This stone is
in color. (A painter would add a little blue to the green to achieve the
exact hue.) It has a distinctive, wavy banding -- of
alternating light and dark
greens. This banding tells the geologist that the stone was
formed as layers of deposition in a marine environment. Its
wavy pattern suggests that the water was turbid. Structural
geologists call this rock "turbidite."
It has a curious and distinctive manner of breaking.
To one sculptor, it breaks "like chocolate," to another, its cleavage
pattern "suggests the mesas,
arroyos, and other erosional elements of a southwestern desert."
Some sculptors like to utilize its attractive broken edges in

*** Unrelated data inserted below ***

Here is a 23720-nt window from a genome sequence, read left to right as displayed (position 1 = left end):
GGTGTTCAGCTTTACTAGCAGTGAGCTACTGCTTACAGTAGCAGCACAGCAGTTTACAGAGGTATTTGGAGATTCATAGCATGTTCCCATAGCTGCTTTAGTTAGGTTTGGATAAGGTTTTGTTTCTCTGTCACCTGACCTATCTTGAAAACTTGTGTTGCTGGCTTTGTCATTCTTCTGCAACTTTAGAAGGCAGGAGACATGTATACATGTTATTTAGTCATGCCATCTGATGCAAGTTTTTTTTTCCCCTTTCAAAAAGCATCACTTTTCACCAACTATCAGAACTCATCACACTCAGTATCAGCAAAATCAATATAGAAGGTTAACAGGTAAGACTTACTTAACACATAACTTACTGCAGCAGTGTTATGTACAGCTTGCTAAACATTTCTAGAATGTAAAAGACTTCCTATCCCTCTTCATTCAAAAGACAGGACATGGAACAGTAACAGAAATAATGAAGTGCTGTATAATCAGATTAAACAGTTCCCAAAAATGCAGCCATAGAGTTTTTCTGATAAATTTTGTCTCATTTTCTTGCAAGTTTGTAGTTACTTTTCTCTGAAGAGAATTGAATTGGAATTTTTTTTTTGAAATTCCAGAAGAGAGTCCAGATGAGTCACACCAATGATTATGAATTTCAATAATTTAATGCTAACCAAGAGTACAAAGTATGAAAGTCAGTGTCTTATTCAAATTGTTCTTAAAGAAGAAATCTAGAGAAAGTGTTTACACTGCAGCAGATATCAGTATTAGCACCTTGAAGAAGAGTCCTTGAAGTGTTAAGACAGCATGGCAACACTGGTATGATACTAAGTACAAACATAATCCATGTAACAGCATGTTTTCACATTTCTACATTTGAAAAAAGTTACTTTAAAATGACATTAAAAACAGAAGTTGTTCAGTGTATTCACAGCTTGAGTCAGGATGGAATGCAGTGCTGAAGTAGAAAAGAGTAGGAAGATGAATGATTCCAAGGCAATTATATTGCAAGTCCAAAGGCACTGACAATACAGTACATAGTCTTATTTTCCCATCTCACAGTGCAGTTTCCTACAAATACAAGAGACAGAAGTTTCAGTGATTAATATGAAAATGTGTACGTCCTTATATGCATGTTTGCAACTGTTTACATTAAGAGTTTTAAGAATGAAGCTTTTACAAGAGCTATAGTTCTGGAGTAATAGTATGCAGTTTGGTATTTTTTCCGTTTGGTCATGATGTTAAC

Raptor by Jim Heltsley
One Duck Greenstone is harder than
marble, but softer than granite. It should be worked by
grinding, not chipping. Not for amateurs, gluing is often
Not a calcium
carbonate like marble or limestone, One Duck Greenstone will not deteriorate in the outdoors. Its polish
will be long lasting.
This stone comes from the One Duck Lake area of
Prince of Wales Island.
Small Bird by Gary McWilliams
To see raw stone, go to Prince of
Wales Greenstone Photo Gallery
To see finished products, go to
Garden Art, and
To see natural sculpture, go to
Natural Sculpture - Suiseki - Viewing Stone